Shake Rag Alley Center for the Arts
a wellspring of creativity in arts & crafts
The mission of Shake Rag Alley Center for the Arts is to provide educational experiences in visual, performing, and literary arts for adults and children; cultivate the creativity that thrives in our rural community; and rehabilitate and preserve our historic buildings and rustic campus.
Sara Lomasz Flesch
Bookkeeper & Registrar
Youth Program Director
Internet Marketing Technician & Webmaster
Buildings & Grounds
Board of Directors
Molly Walz Huie
& Curriculum Committee
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What We Do
Magic. Joy. Heaven on earth. These words and others like them have been used to describe the experience of learning, staying, and celebrating at Shake Rag Alley Center for the Arts, Mineral Point’s nationally known 501(c)3 nonprofit school of arts and crafts.
WORKSHOPS at Shake Rag Alley are informative, fun, and led by working artists and craftspersons from across the country and across the street. From April to November, we offer scores of workshops, ranging from half-day project-oriented workshops to week-long immersive workshops for all skill levels. RETREATS of several days allow students to experience several workshops in a category, whether it’s rustic arts and nature crafts, jewelry, creative writing, or mixed media. During our SUMMER YOUTH PROGRAM, K-12 artists complete projects across a wide-array of categories. Beloved Youth Program features include the paper maché camp culminating in participation in the Mineral Point Fourth of July Parade, the Free Arts Camp, Pioneer or Laura Ingalls Wilder Camp, and Be in a Play.
LODGING is available on-campus in the historic Coach House and at The Sardeson, two blocks away on Commerce Street, in the third addition to the 1868 Globe Hotel. Workshop participants are eligible for discounts on Shake Rag Alley lodging.
SITE RENTAL makes it possible for you to utilize the Shake Rag Alley campus and buildings for weddings, meetings, private events, special occasions and ceremonies, or work with staff to organize a private arts retreat led by one of our instructors. Site rentals can be tailored to suit your group’s size and interests, and convenient on-site lodging makes Shake Rag Alley the perfect venue for creative brainstorming retreats or family/friend get-aways. Be sure to check out our site rental gallery and our featured images on this Wisconsin wedding planner guide.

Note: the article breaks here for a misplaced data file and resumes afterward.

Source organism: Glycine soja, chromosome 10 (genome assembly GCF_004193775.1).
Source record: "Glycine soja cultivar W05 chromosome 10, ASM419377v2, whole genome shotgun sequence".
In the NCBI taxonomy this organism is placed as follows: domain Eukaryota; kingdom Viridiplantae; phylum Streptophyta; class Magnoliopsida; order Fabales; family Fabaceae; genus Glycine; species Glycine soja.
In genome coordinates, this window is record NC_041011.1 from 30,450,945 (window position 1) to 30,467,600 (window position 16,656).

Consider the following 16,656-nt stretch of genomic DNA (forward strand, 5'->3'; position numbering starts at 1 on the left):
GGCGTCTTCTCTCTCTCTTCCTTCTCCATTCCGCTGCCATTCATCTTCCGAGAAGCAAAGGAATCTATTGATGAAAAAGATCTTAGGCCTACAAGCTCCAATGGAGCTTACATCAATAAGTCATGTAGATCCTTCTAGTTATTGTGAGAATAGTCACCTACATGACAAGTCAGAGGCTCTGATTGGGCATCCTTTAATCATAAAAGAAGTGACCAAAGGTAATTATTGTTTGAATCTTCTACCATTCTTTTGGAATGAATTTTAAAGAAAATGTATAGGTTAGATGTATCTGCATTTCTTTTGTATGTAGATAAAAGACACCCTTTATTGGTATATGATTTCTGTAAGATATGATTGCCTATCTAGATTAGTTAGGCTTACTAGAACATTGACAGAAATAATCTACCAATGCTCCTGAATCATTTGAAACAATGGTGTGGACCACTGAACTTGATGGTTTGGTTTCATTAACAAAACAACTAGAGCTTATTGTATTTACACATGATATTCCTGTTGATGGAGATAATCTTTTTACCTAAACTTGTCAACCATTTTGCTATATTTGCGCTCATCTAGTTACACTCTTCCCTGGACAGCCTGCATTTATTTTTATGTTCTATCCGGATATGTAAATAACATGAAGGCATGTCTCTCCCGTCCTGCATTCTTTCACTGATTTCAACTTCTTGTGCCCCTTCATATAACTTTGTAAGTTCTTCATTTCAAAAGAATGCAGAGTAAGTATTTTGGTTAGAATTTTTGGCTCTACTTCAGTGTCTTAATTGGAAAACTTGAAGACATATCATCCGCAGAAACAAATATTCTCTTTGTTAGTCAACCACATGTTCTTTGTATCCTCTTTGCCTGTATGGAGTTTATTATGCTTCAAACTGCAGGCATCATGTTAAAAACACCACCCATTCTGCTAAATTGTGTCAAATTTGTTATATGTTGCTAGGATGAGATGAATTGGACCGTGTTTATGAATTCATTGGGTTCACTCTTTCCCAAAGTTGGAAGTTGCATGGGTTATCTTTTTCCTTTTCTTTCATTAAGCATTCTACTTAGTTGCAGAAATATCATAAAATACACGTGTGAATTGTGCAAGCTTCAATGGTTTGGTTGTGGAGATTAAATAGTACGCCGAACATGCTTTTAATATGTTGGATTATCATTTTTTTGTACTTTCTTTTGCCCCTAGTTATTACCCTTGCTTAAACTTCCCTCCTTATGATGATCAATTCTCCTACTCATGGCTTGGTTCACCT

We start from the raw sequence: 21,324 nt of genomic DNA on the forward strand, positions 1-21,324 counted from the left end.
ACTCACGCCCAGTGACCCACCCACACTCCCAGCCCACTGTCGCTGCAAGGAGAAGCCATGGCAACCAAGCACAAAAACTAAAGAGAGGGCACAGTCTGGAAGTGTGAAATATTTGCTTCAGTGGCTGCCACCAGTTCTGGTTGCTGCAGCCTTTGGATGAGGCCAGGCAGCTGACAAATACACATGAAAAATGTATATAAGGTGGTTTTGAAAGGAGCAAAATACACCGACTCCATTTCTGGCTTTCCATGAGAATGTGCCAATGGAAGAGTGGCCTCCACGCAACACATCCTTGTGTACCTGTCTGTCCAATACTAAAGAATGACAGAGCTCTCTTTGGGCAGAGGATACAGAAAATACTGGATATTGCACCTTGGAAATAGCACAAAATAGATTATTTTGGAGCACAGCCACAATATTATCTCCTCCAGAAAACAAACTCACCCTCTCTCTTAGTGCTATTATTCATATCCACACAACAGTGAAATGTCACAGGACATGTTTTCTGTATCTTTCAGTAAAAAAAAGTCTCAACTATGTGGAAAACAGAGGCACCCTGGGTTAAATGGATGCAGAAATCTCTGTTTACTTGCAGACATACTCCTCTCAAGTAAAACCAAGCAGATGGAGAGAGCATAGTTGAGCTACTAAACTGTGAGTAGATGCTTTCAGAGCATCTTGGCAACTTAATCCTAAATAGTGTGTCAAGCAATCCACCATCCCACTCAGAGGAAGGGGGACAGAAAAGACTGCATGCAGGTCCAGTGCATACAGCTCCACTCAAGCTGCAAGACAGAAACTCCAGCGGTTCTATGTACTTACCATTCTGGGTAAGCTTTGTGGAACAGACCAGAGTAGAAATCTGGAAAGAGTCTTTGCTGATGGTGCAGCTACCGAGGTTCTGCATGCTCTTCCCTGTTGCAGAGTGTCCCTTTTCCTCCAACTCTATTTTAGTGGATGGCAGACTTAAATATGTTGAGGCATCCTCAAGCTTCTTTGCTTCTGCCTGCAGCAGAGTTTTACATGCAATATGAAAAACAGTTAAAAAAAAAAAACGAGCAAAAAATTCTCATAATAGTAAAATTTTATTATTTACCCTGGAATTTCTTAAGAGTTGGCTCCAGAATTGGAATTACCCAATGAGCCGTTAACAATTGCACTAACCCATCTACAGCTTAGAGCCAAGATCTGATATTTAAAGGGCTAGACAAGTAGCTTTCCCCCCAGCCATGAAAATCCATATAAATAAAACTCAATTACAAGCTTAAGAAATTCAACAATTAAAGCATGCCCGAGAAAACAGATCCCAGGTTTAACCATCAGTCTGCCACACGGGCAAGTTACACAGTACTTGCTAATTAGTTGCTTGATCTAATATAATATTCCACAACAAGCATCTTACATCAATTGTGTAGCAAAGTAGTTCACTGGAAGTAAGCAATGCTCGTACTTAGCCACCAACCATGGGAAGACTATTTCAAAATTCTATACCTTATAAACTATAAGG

EVENTS at Shake Rag Alley are a great way to connect with others from the community and explore our beautiful campus and unique buildings throughout the year. Annual events include family friendly activities like the Tour of Fairy Homes and Santa Day, where visitors of all ages may participate in themed crafting opportunities, and our annual free Trick ‘r Treat event following the Mineral Point Halloween Parade. Monthly Women’s Art Parties provide opportunities for creative camaraderie March-November. Watch our Events page for our eclectic spring and summer garage sales, Artisan Jewelry Sale, and other ways to engage with and support Shake Rag Alley throughout the year. LITERARY EVENTS include our Winter Writers Reading Series, welcoming award-winning Wisconsin authors to week-long residencies and Wednesday evening readings, from December through March, as well as the monthly Driftless Poets workshop and annual Writing Retreat. In 2020, Shake Rag Alley will bring nationally recognized author Claudia Rankine to Mineral Point as we launch southwest Wisconsin’s first ever National Endowment of the Arts Big Read program in cooperation with Arts Midwest.
Stay abreast of emerging events and opportunities.
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Back in the early 1800s, when Mineral Point was a rough-and-tumble lead mining town, a cluster of cabins in the little valley surrounding Federal Spring was known as Shake Rag Under the Hill. When Madison florist Al Felly bought up all the little homesteads around the spring circa 1970 and planted the area into a lovely garden with artisans making their crafts in the buildings, he called it Shake Rag Alley. There’s a local legend that camp cooks and womenfolk used to shake a rag outside their doors to indicate to the men mining the nearby hills that chow was ready. In several parts of the United States, “Shake Rag” was the name of a poor residential area. Elvis Presley was born near a “Shake Rag” area (and kept on shakin’!).